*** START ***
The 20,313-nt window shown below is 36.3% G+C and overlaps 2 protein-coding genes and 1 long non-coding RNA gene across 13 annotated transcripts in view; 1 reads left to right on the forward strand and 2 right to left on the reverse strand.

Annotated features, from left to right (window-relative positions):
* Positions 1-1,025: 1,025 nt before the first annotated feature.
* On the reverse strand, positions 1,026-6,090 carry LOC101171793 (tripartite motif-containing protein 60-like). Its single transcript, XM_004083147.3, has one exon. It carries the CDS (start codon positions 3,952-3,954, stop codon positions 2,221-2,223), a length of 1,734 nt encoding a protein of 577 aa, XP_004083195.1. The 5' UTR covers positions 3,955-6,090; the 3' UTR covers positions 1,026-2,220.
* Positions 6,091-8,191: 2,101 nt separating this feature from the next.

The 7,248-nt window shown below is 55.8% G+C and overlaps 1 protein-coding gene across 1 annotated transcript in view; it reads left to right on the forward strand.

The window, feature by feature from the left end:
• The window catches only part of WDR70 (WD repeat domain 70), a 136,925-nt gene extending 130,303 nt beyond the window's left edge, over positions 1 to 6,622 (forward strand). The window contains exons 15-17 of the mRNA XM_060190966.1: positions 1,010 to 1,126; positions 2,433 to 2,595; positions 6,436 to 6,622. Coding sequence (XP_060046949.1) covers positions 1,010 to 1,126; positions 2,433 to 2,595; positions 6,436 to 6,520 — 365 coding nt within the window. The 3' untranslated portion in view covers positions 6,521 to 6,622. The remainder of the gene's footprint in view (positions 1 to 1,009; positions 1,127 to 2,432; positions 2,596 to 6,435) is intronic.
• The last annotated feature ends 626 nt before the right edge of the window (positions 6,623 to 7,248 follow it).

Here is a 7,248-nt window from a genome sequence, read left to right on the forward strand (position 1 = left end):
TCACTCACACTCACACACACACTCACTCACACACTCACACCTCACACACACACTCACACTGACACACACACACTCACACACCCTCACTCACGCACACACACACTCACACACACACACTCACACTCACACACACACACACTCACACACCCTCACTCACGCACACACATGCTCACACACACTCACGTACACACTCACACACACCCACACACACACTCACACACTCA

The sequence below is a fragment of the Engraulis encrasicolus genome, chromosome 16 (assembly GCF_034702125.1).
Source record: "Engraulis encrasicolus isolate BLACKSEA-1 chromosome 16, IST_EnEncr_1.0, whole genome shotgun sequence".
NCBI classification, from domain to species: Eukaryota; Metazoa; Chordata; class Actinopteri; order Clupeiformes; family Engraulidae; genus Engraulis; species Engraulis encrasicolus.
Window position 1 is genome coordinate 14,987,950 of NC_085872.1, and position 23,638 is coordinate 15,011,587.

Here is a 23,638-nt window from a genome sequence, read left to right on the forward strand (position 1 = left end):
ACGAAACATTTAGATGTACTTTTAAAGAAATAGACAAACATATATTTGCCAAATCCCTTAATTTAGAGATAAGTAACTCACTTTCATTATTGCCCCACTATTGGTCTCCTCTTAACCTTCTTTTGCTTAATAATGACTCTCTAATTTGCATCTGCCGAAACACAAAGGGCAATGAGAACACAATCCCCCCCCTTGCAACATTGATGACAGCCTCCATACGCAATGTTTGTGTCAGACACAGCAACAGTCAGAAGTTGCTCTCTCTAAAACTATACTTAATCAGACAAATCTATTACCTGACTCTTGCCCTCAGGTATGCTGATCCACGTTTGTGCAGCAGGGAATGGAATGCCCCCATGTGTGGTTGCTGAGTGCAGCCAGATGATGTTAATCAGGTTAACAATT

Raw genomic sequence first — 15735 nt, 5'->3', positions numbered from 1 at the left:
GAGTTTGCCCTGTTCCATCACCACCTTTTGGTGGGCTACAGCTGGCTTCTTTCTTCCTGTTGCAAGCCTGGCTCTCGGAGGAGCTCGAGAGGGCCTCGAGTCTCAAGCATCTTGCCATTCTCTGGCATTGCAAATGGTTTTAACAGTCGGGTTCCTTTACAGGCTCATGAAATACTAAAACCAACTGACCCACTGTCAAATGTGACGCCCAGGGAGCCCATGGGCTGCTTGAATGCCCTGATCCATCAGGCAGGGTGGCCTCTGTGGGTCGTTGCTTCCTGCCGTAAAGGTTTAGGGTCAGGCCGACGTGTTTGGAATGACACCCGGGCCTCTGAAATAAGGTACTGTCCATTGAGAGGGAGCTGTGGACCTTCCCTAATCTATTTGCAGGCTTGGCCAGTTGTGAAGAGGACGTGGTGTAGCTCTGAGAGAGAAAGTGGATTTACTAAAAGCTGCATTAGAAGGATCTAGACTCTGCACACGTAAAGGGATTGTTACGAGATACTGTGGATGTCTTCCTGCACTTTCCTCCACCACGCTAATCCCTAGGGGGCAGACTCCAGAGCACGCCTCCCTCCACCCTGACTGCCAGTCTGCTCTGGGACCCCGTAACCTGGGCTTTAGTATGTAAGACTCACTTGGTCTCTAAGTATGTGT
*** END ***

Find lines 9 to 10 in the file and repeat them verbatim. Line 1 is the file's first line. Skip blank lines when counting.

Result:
• The last annotated feature ends 626 nt before the right edge of the window (positions 6,623 to 7,248 follow it).

Here is a 7,248-nt window from a genome sequence, read left to right on the forward strand (position 1 = left end):